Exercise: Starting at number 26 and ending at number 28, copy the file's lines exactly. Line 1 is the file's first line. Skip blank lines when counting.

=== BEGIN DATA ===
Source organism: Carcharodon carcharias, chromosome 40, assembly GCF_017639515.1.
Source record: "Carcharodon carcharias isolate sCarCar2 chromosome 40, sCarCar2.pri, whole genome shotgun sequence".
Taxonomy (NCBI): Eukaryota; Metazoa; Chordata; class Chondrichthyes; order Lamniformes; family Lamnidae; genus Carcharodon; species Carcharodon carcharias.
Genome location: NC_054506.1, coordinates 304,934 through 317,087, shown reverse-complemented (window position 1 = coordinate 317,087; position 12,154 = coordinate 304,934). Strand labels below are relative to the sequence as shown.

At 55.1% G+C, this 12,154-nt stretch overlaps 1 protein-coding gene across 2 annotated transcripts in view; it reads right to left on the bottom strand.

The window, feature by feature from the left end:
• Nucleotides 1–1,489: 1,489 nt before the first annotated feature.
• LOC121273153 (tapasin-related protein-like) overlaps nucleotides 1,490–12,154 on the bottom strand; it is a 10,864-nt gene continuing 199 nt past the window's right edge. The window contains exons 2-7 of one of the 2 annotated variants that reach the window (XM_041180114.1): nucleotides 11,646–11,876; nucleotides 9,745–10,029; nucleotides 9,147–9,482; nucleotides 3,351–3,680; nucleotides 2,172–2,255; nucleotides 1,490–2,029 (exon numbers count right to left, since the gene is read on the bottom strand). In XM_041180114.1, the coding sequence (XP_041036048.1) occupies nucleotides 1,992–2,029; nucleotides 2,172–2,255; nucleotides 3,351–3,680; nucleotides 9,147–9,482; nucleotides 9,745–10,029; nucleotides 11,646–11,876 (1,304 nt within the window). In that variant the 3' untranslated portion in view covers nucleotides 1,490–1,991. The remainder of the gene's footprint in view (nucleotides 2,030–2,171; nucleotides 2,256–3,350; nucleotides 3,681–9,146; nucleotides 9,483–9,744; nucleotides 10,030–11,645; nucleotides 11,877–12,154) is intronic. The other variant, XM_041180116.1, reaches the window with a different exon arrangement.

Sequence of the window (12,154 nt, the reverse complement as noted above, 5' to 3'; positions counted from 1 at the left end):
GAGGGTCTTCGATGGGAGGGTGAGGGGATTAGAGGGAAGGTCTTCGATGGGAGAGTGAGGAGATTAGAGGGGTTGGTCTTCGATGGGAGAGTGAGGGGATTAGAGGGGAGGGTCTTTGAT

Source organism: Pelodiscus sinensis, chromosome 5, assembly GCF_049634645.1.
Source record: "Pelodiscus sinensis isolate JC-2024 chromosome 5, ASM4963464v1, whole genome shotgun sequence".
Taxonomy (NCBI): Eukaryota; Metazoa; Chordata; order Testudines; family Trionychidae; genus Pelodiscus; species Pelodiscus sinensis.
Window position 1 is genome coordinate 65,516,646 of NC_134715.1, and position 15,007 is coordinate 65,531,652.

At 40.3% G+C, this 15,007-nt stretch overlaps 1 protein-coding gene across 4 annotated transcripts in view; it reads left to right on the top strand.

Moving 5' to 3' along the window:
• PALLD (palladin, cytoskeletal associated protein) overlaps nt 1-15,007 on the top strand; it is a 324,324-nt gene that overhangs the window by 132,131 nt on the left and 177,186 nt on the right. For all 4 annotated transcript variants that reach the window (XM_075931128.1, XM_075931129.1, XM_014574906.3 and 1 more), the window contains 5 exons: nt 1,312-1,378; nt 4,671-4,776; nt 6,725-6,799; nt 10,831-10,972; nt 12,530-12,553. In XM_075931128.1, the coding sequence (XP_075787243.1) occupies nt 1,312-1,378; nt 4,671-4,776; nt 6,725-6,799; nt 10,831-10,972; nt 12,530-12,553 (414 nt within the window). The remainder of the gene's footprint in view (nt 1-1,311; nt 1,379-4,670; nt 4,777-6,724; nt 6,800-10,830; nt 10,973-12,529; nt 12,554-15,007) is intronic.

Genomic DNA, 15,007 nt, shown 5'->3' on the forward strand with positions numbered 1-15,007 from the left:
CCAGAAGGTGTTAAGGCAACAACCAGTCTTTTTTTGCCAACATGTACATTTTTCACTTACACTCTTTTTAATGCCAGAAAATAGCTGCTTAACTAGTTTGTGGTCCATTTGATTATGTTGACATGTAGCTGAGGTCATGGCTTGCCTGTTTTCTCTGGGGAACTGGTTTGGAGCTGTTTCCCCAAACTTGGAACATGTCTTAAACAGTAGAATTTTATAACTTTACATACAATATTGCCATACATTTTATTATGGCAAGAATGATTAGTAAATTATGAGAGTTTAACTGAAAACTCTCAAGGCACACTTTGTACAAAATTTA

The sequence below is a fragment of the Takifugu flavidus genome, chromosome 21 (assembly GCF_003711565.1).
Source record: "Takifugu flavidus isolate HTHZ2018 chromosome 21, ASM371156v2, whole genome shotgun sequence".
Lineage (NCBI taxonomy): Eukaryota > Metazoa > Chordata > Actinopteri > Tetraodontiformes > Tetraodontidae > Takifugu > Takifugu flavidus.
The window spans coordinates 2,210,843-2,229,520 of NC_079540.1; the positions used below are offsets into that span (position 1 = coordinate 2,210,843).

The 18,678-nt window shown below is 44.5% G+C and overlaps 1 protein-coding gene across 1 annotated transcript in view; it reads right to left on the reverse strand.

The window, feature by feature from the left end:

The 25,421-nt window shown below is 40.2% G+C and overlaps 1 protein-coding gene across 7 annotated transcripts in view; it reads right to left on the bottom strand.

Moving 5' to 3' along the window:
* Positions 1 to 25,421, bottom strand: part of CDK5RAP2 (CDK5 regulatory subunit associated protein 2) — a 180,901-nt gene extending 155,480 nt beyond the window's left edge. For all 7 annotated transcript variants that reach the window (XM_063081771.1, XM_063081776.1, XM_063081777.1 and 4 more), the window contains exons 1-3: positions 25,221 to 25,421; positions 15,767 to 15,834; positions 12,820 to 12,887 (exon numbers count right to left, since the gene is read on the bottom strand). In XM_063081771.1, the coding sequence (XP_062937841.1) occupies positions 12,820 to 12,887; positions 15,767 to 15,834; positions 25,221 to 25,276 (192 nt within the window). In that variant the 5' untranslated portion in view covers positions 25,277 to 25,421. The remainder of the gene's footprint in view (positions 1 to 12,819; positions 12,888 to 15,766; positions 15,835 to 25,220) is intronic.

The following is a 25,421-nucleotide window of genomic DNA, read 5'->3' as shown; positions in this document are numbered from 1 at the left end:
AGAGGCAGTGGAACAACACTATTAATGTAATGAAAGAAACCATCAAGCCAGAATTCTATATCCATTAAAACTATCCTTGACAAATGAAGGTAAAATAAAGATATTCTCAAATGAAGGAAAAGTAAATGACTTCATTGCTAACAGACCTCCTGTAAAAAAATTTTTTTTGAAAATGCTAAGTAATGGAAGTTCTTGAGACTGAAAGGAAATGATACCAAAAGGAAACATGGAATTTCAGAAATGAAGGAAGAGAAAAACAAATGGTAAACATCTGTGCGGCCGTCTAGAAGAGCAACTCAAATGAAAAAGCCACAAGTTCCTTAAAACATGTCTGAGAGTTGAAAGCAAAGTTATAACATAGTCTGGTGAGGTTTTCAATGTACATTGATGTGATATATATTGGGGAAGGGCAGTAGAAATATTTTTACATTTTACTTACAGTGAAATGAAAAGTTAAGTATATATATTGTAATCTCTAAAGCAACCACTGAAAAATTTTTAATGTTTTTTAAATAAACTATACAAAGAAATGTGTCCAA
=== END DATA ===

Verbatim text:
The 25,421-nt window shown below is 40.2% G+C and overlaps 1 protein-coding gene across 7 annotated transcripts in view; it reads right to left on the bottom strand.

Moving 5' to 3' along the window:
* Positions 1 to 25,421, bottom strand: part of CDK5RAP2 (CDK5 regulatory subunit associated protein 2) — a 180,901-nt gene extending 155,480 nt beyond the window's left edge. For all 7 annotated transcript variants that reach the window (XM_063081771.1, XM_063081776.1, XM_063081777.1 and 4 more), the window contains exons 1-3: positions 25,221 to 25,421; positions 15,767 to 15,834; positions 12,820 to 12,887 (exon numbers count right to left, since the gene is read on the bottom strand). In XM_063081771.1, the coding sequence (XP_062937841.1) occupies positions 12,820 to 12,887; positions 15,767 to 15,834; positions 25,221 to 25,276 (192 nt within the window). In that variant the 5' untranslated portion in view covers positions 25,277 to 25,421. The remainder of the gene's footprint in view (positions 1 to 12,819; positions 12,888 to 15,766; positions 15,835 to 25,220) is intronic.